Now that I’ve finished season one of Julia (2022-) I’m ready to talk about it! Who else has binged the series and not felt an overwhelming need to make coq au vin? Who else suddenly got obsessed with perfecting the perfect French omelette? Sweetbreads, anyone? SOMEONE PAINT MY BODY IN BUTTER.
Honestly, what I want to talk about isn’t really the costumes (though they are very good), or the food (omg the food), but something that comes up occasionally on this blog, and something we ourselves have wildly differing and often capriciously fluctuating opinions on: What duty does a showrunner or filmmaker have to the actual history versus the “story” that is created decades or centuries after the fact and is consumed for entertainment purposes?
(Note: Since this post contains A LOT of spoilers, I very kindly put it behind a cut for those of you who want to be spared until you’ve watched the series.)
As I watched Julia, I found myself looking up various things in the show, either plot points that stuck out in weird ways or characters that came across more as caricatures than believable people. Did editor Judith Jones really march into Blanche Knopf’s office and demand that her incredibly influential boss effectively allow her to throw her career away to edit a cookbook? (Answer: Most certainly not.) Was producer Alice Naman based on a real person? (Answer: Sort of. Alice is based on several different influential female producers in public television, both Black and white, but French Chef producer Ruth Lockwood is most often mentioned as the main inspiration for the character, though she was white). Did Julia Child have a same-sex experimental phase at her all-girls’ college with a woman named Iris? (Answer: Unlikely.) Did Betty Friedan really deflate Julia’s sails so badly that it took Fred Rogers to console her before she could rally herself to continue the show and save the careers of dozens of people? (Answer: Doubtful — though she did go on to appear on Mister Rogers’ Neighborhood.)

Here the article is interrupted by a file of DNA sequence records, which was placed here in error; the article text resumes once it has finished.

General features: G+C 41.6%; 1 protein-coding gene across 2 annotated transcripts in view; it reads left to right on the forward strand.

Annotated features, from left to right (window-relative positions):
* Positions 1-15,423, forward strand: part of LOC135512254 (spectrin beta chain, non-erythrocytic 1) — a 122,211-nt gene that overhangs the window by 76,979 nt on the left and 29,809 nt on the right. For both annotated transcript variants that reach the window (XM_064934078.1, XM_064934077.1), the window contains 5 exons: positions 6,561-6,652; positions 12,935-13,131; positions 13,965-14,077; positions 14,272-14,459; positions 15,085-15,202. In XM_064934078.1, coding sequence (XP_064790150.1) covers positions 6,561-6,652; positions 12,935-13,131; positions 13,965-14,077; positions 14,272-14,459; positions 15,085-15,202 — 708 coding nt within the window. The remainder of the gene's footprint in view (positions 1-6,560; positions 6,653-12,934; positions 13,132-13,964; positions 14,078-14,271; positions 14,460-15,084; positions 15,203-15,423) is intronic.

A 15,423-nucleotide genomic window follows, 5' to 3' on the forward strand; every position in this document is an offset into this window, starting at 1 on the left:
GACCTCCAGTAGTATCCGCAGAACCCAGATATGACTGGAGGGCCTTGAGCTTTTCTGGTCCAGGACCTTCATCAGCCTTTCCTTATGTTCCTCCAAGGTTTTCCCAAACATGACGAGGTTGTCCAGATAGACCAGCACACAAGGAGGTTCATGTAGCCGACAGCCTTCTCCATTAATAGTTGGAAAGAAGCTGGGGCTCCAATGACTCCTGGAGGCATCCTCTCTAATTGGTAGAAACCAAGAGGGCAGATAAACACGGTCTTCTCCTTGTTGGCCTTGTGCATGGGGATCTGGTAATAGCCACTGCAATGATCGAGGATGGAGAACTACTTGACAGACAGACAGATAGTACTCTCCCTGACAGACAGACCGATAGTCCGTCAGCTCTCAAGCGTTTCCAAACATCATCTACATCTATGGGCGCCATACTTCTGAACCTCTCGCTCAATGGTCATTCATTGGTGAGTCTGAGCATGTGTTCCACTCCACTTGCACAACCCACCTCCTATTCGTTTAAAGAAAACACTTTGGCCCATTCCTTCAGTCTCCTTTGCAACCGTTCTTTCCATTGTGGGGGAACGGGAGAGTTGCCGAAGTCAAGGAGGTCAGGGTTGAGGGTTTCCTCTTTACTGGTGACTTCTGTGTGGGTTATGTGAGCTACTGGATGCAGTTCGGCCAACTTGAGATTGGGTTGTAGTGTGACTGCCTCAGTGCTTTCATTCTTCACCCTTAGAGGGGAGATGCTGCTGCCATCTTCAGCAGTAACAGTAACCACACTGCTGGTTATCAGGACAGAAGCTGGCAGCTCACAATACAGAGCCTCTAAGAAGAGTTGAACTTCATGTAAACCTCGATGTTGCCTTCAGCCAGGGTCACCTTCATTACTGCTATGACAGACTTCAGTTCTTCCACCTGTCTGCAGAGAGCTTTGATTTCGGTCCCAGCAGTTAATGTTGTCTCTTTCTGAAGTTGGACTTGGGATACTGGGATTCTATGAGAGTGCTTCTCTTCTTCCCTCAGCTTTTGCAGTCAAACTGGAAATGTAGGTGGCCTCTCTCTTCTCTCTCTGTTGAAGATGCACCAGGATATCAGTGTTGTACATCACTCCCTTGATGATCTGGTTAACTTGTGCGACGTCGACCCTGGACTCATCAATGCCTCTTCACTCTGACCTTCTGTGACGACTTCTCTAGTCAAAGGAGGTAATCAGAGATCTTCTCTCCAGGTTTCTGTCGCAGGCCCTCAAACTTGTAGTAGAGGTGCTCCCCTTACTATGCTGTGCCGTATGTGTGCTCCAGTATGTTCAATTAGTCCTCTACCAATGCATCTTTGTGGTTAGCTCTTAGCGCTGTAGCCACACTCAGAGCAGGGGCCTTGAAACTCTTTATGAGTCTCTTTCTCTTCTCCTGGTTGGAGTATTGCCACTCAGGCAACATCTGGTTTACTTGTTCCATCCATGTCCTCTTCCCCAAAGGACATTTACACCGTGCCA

Most of these things did not stick out so egregiously as to distract from the story that Daniel Goldfarb crafted for HBO Max, so they were easy to set aside in the pile of “things to look up on Wikipedia later” and just let myself be swept up into the delightful little world of sunny kitchens and quirky television chefs. In fact, some of the historical inaccuracies actually made for more interesting storytelling in a broader sense.
For instance, while Ruth Lockwood may not have been Black, Alice Naman is based on Black women who did exist in public television at that time and whose stories may never get to be told except to be glimpsed through her. Giving Lockwood’s role to a Black character takes nothing away, but instead gives a broader view of the culture The French Chef was birthed into and helped shape. It was a groundbreaking show — Julia never lets us forget that fact — and it was groundbreaking for its gender and racial inclusivity during a time when there was very little of either, just as much as it was influential for the way it revolutionized public television content and cooking shows all together. In this sense, the “inaccuracy” serves a larger purpose in underscoring just how much of Julia Child’s world was brought to life by women and people of color, all working behind the scenes to ensure her success.
The Betty Friedan and Iris plot points, however, stuck out as slightly out of sync with the otherwise acceptable level of believable inaccuracies in the show, and I’m still not sure how I feel about them. As far as the Iris storyline goes, well, it really doesn’t go anywhere. It’s awkwardly presented (no doubt because such conversations are bound to always be awkward) and then dropped completely almost as soon as it’s raised.
I struggle with wondering if my discomfort with it is because Julia is obviously discomfited by Iris’s plaintive retelling of a night of drunken skinny dipping … and maybe more … or is it because it just seems so out of the blue to throw in a detail like that about a public figure’s whose entire life is pretty well documented without any real basis in fact? Or was it a hamfisted way of trying to acknowledge that, in real life, Julia Child was often described as “mannish”? If so, it strikes me as a weird way of introducing the character’s nontraditional feminine attributes when the show actually does a bang-up job presenting Julia as almost excessively traditionally feminine and certainly extremely heterosexual (as if there was any doubt with all the humping that she and Paul get up to every episode).